Your Sperm Velocity Has Been Measured and Found Wanting

Human sperm can swim pretty fast, most of the time, but they've got nothing on the sperm of deer mice. What is the deer mouse's secret? Recently, a Harvard professor created a mathematical model of sperm behaviors to figure it out.

Deer mouse sperm image via Heidi Fisher

Over at Not Exactly Rocket Science, Ed Yong explains that the answer is teamwork:

Take the deer mouse. The sperm of this common North American rodent have heads that are flattened paddles with small hooks, rather than the usual round teardrops. These heads can stick to each other, forming clusters of up to 35 sperm. Scientists have reasonably assumed that the sperm swim better as a team, but that's not always the case. Sometimes, the groups are faster; sometimes, they barely move.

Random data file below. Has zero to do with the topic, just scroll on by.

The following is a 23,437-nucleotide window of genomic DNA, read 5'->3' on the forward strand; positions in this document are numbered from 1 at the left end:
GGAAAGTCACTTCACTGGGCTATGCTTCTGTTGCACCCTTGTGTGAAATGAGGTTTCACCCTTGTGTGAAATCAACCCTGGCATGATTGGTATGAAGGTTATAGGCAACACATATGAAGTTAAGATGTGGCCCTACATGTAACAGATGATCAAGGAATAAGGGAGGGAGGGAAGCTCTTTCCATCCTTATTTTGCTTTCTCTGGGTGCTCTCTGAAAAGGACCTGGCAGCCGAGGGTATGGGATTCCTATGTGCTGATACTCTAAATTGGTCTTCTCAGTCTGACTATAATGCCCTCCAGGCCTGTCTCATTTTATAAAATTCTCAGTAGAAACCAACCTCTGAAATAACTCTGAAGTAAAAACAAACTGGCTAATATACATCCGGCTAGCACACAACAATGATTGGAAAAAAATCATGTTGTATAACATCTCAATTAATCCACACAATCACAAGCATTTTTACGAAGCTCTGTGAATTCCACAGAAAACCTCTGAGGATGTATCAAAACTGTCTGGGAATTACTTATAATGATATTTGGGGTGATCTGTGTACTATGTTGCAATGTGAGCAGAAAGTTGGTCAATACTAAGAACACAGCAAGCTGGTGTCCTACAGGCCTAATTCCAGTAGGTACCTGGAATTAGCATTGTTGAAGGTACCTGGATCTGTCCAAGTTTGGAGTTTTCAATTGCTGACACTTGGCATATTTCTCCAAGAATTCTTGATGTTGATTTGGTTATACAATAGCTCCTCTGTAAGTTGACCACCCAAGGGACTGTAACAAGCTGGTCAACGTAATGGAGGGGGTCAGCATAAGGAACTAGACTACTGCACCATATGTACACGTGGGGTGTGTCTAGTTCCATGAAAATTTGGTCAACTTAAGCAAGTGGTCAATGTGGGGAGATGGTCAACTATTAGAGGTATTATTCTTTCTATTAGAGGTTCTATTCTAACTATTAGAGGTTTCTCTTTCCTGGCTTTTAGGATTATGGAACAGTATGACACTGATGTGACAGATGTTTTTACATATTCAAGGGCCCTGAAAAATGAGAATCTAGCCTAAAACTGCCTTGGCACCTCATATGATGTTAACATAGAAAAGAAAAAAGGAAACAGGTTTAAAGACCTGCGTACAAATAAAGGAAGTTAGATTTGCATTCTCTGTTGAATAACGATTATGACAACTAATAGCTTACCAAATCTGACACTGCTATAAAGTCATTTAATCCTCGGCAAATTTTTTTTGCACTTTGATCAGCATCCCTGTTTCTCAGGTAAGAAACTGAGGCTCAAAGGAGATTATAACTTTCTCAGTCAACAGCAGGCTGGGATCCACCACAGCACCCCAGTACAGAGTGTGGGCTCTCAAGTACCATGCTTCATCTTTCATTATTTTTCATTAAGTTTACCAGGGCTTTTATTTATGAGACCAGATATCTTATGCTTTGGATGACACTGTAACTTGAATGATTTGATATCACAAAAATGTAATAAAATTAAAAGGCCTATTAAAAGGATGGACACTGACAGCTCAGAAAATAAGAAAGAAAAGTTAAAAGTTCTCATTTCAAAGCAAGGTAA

Heidi Fisher from Harvard University knows why. Together with Luca Giomi and L Mahadevan, she created a mathematical model that simulated the swimming sperm. It showed that while groups don't swim any faster, they do swim straighter because each cell cancels out the wobbling movements of its neighbours. Their speed stays the same but their velocity—their speed in a straight line—goes up. "The aggregate gets to the finish faster," says Fisher.

Team players win the egg. Of course, that's only if the team is the precise right size. Read the rest of the article to find out why.